Paul Krutko

Katrease Stafford |

"We're looking for users that are going to grow the economy," Krutko said. "(This site) could be a tremendous national asset. We think that what we develop here could respond to global challenges... This could be an example of sustainable economic development."

Grant Trigger, Cleanup Manager for the former GM properties in Michigan, said he is also responsible for coordinating demolitions for RACER Trust.

"We are on course right now to demolish the facility," Trigger said.

Yet, if potential proposals pan out, like the Yankee Air proposal and others, Trigger said RACER would likely portion off parts of the property from demolition.

"We’re still pursuing and engaging in discussions with potential developers of portions of the site," Trigger said. "If those agreements came together then we could exclude those from the demolition...Without the user you really can't sustain the facility."

Bruce Rasher, redevelopment manager for RACER Trust, said while they would consider possibly retaining the building, the trust convened a series of meetings over the past year with officials, who suggested demolition was the way to go.

"The trust was told conclusively that it is highly improbable that it would be cost friendtly to reuse the buildings at the site," Rasher told "If the trust and the community have a hope to attract new investment, the trust really needs to offer to the market a site that’s been clear and ready for development and the building is actually serving as an impediment."

Rasher said realistically, the trust is looking for developers interested in using the property for manufacturing and supply chain logistics that would serve markets throughout southeast Michigan.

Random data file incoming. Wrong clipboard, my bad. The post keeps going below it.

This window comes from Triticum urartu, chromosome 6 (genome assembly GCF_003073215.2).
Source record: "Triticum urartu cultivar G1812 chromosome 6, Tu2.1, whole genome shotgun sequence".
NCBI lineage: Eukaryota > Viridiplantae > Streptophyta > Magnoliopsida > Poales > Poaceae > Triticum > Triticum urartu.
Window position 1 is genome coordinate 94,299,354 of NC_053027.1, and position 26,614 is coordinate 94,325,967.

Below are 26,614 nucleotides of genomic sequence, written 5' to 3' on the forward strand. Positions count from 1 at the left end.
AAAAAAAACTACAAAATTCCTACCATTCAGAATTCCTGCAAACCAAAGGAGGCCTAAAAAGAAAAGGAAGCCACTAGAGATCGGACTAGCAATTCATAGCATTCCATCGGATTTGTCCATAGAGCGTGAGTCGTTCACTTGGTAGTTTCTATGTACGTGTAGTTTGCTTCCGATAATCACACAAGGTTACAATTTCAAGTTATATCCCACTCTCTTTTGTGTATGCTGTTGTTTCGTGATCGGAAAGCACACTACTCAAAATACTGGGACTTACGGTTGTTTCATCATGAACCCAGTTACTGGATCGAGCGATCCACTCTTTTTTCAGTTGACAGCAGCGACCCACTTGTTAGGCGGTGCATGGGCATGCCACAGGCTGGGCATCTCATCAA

Rasher said he is confident the property will be redeveloped soon and so far, RACER has been in discussions with 50 entities. The building was assessed at $16,284,900, making its market value more than $32 million, according to the property's marketing brochure.

"This is a very valuable piece of property because of it's size," he said. "...We are confident the trust will be able to attract an investor that will create jobs." Katrease Stafford covers Ypsilanti for her at or 734-623-2548 and follow her on twitter.



Fri, Apr 26, 2013 : 9:21 p.m.

The problem with most of these ideas? The are either non profit (museums), start ups (risky), or just nuts (the dtw to wr train idea). The township is putting a couple of millages on the next ballot because it predicts being in the red in a couple of years and we are entertaining the thought of selling the land to something that will not generate the township any money and, in the case of waste sorting, might even depreciate the tax base? How about they find a company that wants to buy it and use it in a tax generating capacity? ebay or Amazon or someone who needs a giant warehouse?

Kyle Mattson

Fri, Apr 26, 2013 : 2:55 p.m.

From my understanding of the site's current condition, the waste sorting and mining facility idea does actually sounds like it could work for the property as it probably wouldn't required as significant reinvestment unlike some of the other ideas that have been floated around.


Fri, Apr 26, 2013 : 1:52 p.m.